For 27 years, the space shuttle has been the center of the U.S. space program and the only means to send crews up to space. But, in a year and a half, the shuttle -- now on its 125th mission -- will be retired by presidential mandate. With only nine or 10 flights left to go, the program is on the brink of a major transition.
So, what's next for NASA when the space shuttle quits flying? In effect, it will be back to the future. NASA will launch two rockets -- not one as they did in the Apollo days, when man first landed on the moon.
The Ares V rocket will take a lunar landing vehicle into Earth orbit, and another will carry a crew of four astronauts into a similar orbit to rendevous with the cargo rocket.
"The Ares V will be the largest launch vehicle that anyone has ever built," said Jeff Hanley, manager of NASA's Constellation Program, charged with paving the way for America's re-entry into space exploration. "[Ares V] will be assembled down at the Kennedy Space Center in the same building that the Saturn V was assembled in. But it will be able to lift substantially more than what Saturn was able to do.
"One of the things we wanted to do was separate the crew from the major cargo of the flight, which would be the lunar lander, all of the experiments and gear that the crew would take with them to the lunar surface," Hanley said.
The astronauts in their capsule will link with the spacecraft carrying their lander, then will reignite the engine from the larger rocket and head for a three-day trip to the moon. All four of the astronauts will get into the lander to go to the moon's surface.
Hanley told ABC News' Charles Gibson that it will be very demanding to achieve the goals of going back to the moon, and eventually, getting to Mars.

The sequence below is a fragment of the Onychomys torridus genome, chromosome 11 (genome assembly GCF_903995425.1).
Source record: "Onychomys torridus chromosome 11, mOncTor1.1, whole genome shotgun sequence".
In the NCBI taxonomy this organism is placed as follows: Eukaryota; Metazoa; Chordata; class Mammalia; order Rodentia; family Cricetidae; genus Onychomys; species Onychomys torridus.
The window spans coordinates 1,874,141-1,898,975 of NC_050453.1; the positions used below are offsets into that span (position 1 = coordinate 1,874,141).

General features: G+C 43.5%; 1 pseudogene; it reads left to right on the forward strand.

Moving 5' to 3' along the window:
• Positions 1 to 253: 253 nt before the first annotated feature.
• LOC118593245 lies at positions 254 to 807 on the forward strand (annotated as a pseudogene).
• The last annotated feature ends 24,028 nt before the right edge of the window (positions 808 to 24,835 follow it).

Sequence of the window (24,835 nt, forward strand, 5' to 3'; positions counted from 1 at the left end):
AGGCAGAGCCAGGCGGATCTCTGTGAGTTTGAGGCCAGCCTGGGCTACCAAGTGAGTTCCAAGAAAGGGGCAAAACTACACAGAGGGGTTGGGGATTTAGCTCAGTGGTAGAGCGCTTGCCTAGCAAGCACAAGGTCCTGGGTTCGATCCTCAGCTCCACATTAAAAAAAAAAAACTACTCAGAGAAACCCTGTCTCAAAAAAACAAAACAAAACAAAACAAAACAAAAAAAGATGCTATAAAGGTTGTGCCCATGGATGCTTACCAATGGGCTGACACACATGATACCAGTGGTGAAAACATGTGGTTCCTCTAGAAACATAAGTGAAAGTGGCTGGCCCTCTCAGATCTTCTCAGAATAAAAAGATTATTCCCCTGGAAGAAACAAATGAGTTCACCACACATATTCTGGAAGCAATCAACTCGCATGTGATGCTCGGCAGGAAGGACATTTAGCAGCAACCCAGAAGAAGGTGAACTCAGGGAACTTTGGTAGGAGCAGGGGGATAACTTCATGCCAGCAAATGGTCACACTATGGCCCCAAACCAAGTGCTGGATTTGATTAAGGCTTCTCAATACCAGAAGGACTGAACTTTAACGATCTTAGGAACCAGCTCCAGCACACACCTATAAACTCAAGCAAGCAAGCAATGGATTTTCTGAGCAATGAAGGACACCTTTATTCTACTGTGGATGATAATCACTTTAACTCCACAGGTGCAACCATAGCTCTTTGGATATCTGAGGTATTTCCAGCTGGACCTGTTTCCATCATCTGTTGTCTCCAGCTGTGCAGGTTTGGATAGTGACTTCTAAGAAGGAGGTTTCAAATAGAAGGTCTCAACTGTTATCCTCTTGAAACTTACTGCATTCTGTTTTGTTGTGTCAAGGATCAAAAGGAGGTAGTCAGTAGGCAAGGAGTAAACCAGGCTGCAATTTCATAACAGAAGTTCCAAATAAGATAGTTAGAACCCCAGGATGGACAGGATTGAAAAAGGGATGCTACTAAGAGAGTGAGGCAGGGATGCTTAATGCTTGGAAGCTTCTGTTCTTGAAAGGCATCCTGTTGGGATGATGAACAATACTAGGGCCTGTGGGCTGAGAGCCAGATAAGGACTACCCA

"We will go to the moon -- anywhere on the moon. We will stay twice as long as Apollo did with twice as many people, and be able to bring that crew home any time," he said.
The plan is for astronauts to live there for weeks at a time and perfect the systems that will later take man even deeper into space.
"The plan that we've laid out will actually lead humans to Mars some time in the next two or three decades," Hanley said.
There will be a five-year gap between the end of the space shuttle and the flight of the Ares V rockets in 2015. During that time, the United States will have no access to space except for seats on the Russian Soyuz -- seats that cost $32 million.
Hanley said he worries about the gap in the nation's space exploration, but it is out of his control.
"Surely it will have some impact on the public's perception of how out-front and leading NASA is," he said. "This gap is because of the hard decisions that had to be made about the amount we're willing to spend, we as a country, on this endeavor.
"And so, the close-down of the shuttle, the disposition of all of its assets and its facilities, and those that we're using then for Constellation, converting them to our use, and getting that system designed and tested and ready to fly -- there's going to be a natural gap there at some point," he said. "It could have been shorter."
Now, Discovery and its crew are flying the STS 119 mission, and it is going well, with just a few minor problems. Weather permitting, the crew will land in Florida Saturday.
Veteran astronaut John Phillips, flying on the current mission, said the legacy of the space shuttle is in its uniqueness.